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A pulmonary embolism is a blood clot that affects the lungs. Typically, a blood clot travels from another area in the body before becoming lodged in one of the arteries that supply blood to the lungs.
A pulmonary embolism can damage part of the lung due to restricted blood flow, decrease oxygen levels in the blood, as well as damage other organs (NHLBI). Large or multiple blood clots can be fatal.
The blockage can be life threatening, but immediate emergency treatment greatly increases your chances of avoiding permanent lung damage.
Blood clots can form for a variety of reasons. Pulmonary embolisms are most often caused by deep vein thrombosis, a condition in which blood clots form in veins deep in the body. The blood clots that most often cause pulmonary embolisms typically begin in the legs or arms.
Factors that increase a person’s risks of deep vein thrombosis and pulmonary embolism include:
Symptoms of a pulmonary embolism depend on the size of the clot and the location in your lung where it becomes lodged.
The most common symptom of a pulmonary embolism is shortness of breath. This may be gradual or sudden. If you experience sudden shortness of breath, you should seek medical attention immediately.
Other symptoms of a pulmonary embolism include:
If you notice one or more of these symptoms, especially shortness of breath, you should seek medical attention immediately.
In some cases, a pulmonary embolism can be difficult to diagnose. This is especially true if you have an underlying lung or heart condition, such as lung disease or high blood pressure.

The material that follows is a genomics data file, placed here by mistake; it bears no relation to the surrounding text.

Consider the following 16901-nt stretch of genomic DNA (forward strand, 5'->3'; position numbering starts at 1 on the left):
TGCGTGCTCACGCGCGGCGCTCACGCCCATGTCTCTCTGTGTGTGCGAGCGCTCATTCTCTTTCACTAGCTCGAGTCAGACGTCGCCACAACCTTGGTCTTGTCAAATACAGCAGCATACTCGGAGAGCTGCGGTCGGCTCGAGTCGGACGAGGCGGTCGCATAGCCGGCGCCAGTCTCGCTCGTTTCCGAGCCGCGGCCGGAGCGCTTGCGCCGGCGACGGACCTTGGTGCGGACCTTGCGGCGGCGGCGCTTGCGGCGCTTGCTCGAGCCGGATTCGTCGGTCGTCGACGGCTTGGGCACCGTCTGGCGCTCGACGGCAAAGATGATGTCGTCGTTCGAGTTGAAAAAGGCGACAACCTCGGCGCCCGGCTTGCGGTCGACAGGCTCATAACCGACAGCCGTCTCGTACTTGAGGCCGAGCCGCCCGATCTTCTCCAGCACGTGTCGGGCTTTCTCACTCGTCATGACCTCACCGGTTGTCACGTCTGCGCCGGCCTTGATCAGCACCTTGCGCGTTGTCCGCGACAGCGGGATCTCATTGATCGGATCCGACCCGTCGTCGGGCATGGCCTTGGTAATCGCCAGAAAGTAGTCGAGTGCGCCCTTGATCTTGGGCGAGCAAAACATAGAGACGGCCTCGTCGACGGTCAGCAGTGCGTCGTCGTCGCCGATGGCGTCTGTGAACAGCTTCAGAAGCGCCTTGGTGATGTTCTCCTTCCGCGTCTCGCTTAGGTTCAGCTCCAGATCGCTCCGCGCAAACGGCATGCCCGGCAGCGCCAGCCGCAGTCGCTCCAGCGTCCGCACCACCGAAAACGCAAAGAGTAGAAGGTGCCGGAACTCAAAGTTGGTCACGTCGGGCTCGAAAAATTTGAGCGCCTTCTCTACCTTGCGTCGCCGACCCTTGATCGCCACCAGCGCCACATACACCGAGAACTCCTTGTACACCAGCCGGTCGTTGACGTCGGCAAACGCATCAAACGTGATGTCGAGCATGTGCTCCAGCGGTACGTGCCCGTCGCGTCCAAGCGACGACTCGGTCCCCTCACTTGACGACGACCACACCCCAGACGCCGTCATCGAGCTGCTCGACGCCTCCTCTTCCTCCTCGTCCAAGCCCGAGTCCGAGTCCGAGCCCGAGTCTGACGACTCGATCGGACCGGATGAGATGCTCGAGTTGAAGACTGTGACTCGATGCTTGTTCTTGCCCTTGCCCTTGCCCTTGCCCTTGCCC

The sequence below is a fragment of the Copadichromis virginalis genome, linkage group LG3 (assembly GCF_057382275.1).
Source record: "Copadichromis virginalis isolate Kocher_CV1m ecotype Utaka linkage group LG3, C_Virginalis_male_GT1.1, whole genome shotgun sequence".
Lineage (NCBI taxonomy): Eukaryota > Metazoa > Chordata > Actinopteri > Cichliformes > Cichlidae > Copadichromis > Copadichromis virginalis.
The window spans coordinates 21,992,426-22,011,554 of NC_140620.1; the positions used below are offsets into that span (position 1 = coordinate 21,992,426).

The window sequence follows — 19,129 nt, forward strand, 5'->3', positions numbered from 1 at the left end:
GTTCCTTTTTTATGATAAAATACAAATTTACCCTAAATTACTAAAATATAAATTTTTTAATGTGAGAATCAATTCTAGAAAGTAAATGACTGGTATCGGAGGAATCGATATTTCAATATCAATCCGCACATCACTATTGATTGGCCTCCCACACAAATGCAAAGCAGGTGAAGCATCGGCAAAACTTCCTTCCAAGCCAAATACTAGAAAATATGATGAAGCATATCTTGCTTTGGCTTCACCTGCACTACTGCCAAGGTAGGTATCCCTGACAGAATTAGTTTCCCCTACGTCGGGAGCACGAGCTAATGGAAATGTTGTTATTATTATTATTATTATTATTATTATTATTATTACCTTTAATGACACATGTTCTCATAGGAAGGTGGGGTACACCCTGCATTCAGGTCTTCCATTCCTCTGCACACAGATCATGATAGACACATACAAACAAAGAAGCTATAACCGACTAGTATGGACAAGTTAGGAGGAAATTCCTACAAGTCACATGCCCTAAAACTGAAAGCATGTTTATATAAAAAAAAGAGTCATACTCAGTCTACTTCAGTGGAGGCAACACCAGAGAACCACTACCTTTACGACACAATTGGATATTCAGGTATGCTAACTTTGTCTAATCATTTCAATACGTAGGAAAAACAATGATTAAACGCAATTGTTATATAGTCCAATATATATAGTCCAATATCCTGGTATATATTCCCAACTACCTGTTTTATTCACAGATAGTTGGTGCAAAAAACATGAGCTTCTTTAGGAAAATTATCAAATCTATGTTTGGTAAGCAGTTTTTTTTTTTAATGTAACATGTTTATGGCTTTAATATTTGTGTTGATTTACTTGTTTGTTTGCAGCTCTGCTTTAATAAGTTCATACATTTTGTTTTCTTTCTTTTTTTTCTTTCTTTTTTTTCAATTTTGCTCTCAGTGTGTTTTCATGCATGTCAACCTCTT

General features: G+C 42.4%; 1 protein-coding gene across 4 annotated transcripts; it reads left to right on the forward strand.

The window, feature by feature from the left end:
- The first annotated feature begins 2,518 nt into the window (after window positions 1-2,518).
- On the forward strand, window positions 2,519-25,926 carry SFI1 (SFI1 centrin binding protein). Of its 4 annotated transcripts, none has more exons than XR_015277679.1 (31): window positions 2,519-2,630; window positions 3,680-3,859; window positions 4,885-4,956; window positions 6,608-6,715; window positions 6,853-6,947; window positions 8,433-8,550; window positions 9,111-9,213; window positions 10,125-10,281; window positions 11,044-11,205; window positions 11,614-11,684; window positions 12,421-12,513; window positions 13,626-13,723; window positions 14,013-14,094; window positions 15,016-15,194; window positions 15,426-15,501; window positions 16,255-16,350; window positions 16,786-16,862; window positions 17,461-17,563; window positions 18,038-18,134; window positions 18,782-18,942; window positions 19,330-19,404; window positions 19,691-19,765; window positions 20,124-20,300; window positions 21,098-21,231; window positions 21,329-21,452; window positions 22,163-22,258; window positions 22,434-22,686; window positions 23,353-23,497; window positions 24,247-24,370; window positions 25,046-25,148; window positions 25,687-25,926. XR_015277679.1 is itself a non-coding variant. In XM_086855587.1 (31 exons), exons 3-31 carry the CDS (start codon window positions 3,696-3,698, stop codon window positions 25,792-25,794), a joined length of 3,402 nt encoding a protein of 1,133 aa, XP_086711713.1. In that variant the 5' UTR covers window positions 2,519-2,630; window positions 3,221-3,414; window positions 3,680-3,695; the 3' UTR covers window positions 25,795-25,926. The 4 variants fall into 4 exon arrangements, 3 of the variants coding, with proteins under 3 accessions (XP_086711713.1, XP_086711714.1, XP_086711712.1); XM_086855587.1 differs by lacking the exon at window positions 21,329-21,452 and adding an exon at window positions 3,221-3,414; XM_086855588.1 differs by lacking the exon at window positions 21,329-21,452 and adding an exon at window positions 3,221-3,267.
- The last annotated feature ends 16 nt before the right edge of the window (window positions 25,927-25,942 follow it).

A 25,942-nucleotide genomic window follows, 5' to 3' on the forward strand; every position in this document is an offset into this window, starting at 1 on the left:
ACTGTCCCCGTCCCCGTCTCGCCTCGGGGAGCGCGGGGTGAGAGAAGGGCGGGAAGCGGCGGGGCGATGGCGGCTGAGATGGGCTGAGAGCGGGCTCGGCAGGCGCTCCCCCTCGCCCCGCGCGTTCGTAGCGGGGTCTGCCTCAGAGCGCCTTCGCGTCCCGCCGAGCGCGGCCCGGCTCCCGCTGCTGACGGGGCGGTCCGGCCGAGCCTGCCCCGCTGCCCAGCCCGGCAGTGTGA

When you first see your doctor about your symptoms, he or she will ask about your overall health and any pre-existing conditions you may have as part of a complete health profile.
Your doctor will typically perform one or more of the following tests to discover the cause of your symptoms:
Your treatment for a pulmonary embolism depends on the size and location of the blood clot. If the problem is small and caught early, your doctor may opt for medication as the primary treatment. Some drugs can break up small clots.
Drugs your doctor may use include:
Surgery may be required to remove problematic clots, especially those that restrict the blood flow to the lungs or heart. Some surgical procedures your doctor may use in the case of a pulmonary embolism include (Mayo):
After you’ve been properly treated for a pulmonary embolism at the hospital, you’ll be advised to treat the underlying cause. This is typically deep vein thrombosis.
You’ll most likely be put on anticoagulant medications, such as heparin and warfarin to prevent blood clots from returning. You may also be given compression stockings—similar to really tight socks—or another device to prevent clots from forming in your legs.
Regularly exercising your legs will also be a key component of therapy after a pulmonary embolism. Your doctor will give you complete instructions on how to care for yourself to prevent future blood clots.
Written by: Brian Krans
Published on Aug 02, 2012
Updated on Feb 15, 2013
Medically reviewed by George Krucik, MD
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